The war of words continues between North Korea and the U.S., with the latest threats issued by Kim Jong-un in Pyongyang during the last days of December. Mr. Kim complained about Washington’s “hostile policy” toward the regime, decried Western sanctions, and capped it off by promising to unveil a new strategic weapon.
Much of Kim’s speech focused on North Korea’s economic struggles, which he repeatedly blamed on the sanctions. KCNA Watch quotes Kim as complaining that “[the U.S.] applied the most brutal and inhuman sanctions against and posed the persistent nuclear threat to the latter over the past seven decades....”
But what is truly brutal and inhuman is the Kim regime itself.
Kim oversees the arbitrary detention of between 80,000 to 120,000 individuals in political prison camps. Those consigned to these modern-day gulags are essentially given a protracted death sentence—they die in captivity due to hard labor, starvation or malnutrition or, in some cases, torture.
At least tens of thousands, and possibly as many as a million people have died in these camps, all while Kim and his party officials live in luxury.
In addition to investing heavily in luxury goods and facilities for its own use, the regime has diverted much-needed resources toward the development of its missile and nuclear programs According to the U.S. Department of State, North Korean military spending averaged $3.5 billion annually between 2006 and 2016. In 2012 alone, North Korea spent $300 million on luxury facilities, $644 million on luxury goods, and an estimated $1.3 billion on its missile program. In 2015, the U.N. World Food Program asked foreign donors for only $111 million in contributions for North Korea.
These figures demonstrate that North Korea could feed its people, but it chooses not to. This makes Kim Jong-un’s claims that sanctions are the primary cause of hardship in North Korea even more disingenuous.
This is hardly the first time that North Korea’s leader has blamed U.S. sanctions for his country’s humanitarian crisis. Kim Jong-un’s recent statements at the Plenary mirror comments made by North Korean officials after negotiations faltered in Hanoi when a North Korean spokesperson called on the U.S. to remove sanctions due to the humanitarian impacts they asserted were affecting the North Korean people. These statements again reveal that the sanctions are affecting North Korea, just not in the way that officials claim. The gravest affects are not on the welfare of the North Korean people, but on North Korea’s leadership.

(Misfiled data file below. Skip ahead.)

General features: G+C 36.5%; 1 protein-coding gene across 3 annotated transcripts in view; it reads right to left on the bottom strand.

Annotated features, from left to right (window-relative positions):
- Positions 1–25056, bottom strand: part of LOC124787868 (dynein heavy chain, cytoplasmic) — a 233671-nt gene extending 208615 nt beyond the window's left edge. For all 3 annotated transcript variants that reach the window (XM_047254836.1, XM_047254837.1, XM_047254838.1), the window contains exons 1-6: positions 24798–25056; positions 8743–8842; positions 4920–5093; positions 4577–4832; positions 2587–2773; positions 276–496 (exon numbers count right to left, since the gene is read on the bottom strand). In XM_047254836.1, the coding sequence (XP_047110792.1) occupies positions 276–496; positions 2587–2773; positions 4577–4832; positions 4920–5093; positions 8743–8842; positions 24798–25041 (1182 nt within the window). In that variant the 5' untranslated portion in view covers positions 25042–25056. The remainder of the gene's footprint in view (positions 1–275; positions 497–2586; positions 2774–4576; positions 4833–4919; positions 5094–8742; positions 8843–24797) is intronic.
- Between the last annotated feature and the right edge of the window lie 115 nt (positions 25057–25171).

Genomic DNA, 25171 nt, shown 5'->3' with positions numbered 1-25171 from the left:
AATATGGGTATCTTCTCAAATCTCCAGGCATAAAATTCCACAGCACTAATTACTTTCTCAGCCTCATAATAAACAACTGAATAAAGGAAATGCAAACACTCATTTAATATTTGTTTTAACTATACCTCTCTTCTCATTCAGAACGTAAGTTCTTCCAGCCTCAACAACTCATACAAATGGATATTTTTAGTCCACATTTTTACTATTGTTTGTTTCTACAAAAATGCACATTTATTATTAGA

Continued complaints issued by the North Korean leadership should embolden the Trump administration to return to a maximum pressure policy—and this time, make it truly maximum.
In Singapore, President Trump suggested that he had a list of 300 North Korean individuals and entities that could be sanctioned. But, he added, he was not going forward with sanctioning them, so as not to impede the ongoing negotiations. The U.S. has also stopped short of sanctioning Chinese banks responsible for bankrolling North Korea’s elite.
Equally significant is the silence that has befallen U.S. officials, including the president, when it comes to denouncing North Korea’s human rights abuses. A vice-presidential speech on that topic was cancelled a year ago. Last month, the U.S. withdrew its support for a UN Security Council meeting to investigate North Korean human rights abuses—a meeting that the U.S. had organized.
President Trump was once quite outspoken on the cause for freedom in North Korea, but his silence on that front now constitutes a lack of U.S. leadership to recognize the strategic significance of raising human rights.
No one knows what 2020 may bring. But what is certain is that human rights violations continue in North Korea. For negotiations to be successful, they should not focus merely on a single track, but should incorporate human rights as a component of broader negotiations. That means getting sanctions right—and not only the sanctions that relate to Pyongyang’s weapons programs, but also the sanctions the U.S. institutes on human rights grounds.
This piece originally appeared in The National Interest